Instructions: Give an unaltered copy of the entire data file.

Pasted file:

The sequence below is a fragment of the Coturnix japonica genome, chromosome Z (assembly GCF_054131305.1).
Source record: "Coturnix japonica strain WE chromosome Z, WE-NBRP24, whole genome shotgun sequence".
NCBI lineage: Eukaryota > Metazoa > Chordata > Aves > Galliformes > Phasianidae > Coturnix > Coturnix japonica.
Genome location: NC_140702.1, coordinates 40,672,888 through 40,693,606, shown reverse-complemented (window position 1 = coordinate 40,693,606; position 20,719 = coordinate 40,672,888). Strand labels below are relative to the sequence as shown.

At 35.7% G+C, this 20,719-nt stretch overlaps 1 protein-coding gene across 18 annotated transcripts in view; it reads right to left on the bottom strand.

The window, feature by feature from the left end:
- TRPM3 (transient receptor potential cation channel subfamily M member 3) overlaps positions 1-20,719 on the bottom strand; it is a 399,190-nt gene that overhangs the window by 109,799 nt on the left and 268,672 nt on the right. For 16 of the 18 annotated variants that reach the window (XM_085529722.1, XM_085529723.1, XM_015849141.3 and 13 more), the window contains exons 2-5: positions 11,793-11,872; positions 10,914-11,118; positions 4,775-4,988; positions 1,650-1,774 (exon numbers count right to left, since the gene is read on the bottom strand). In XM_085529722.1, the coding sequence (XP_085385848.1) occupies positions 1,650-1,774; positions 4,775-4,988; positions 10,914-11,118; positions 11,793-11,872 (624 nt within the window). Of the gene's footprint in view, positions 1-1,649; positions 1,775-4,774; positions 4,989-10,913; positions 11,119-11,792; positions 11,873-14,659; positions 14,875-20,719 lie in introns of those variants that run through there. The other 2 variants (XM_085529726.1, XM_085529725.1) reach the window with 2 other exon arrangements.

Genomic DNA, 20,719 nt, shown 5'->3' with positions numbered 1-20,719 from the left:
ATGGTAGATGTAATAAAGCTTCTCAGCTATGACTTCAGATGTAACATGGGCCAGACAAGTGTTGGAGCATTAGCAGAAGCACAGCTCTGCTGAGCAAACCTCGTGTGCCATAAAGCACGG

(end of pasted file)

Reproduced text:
The sequence below is a fragment of the Coturnix japonica genome, chromosome Z (assembly GCF_054131305.1).
Source record: "Coturnix japonica strain WE chromosome Z, WE-NBRP24, whole genome shotgun sequence".
NCBI lineage: Eukaryota > Metazoa > Chordata > Aves > Galliformes > Phasianidae > Coturnix > Coturnix japonica.
Genome location: NC_140702.1, coordinates 40,672,888 through 40,693,606, shown reverse-complemented (window position 1 = coordinate 40,693,606; position 20,719 = coordinate 40,672,888). Strand labels below are relative to the sequence as shown.

At 35.7% G+C, this 20,719-nt stretch overlaps 1 protein-coding gene across 18 annotated transcripts in view; it reads right to left on the bottom strand.

The window, feature by feature from the left end:
- TRPM3 (transient receptor potential cation channel subfamily M member 3) overlaps positions 1-20,719 on the bottom strand; it is a 399,190-nt gene that overhangs the window by 109,799 nt on the left and 268,672 nt on the right. For 16 of the 18 annotated variants that reach the window (XM_085529722.1, XM_085529723.1, XM_015849141.3 and 13 more), the window contains exons 2-5: positions 11,793-11,872; positions 10,914-11,118; positions 4,775-4,988; positions 1,650-1,774 (exon numbers count right to left, since the gene is read on the bottom strand). In XM_085529722.1, the coding sequence (XP_085385848.1) occupies positions 1,650-1,774; positions 4,775-4,988; positions 10,914-11,118; positions 11,793-11,872 (624 nt within the window). Of the gene's footprint in view, positions 1-1,649; positions 1,775-4,774; positions 4,989-10,913; positions 11,119-11,792; positions 11,873-14,659; positions 14,875-20,719 lie in introns of those variants that run through there. The other 2 variants (XM_085529726.1, XM_085529725.1) reach the window with 2 other exon arrangements.

Genomic DNA, 20,719 nt, shown 5'->3' with positions numbered 1-20,719 from the left:
ATGGTAGATGTAATAAAGCTTCTCAGCTATGACTTCAGATGTAACATGGGCCAGACAAGTGTTGGAGCATTAGCAGAAGCACAGCTCTGCTGAGCAAACCTCGTGTGCCATAAAGCACGG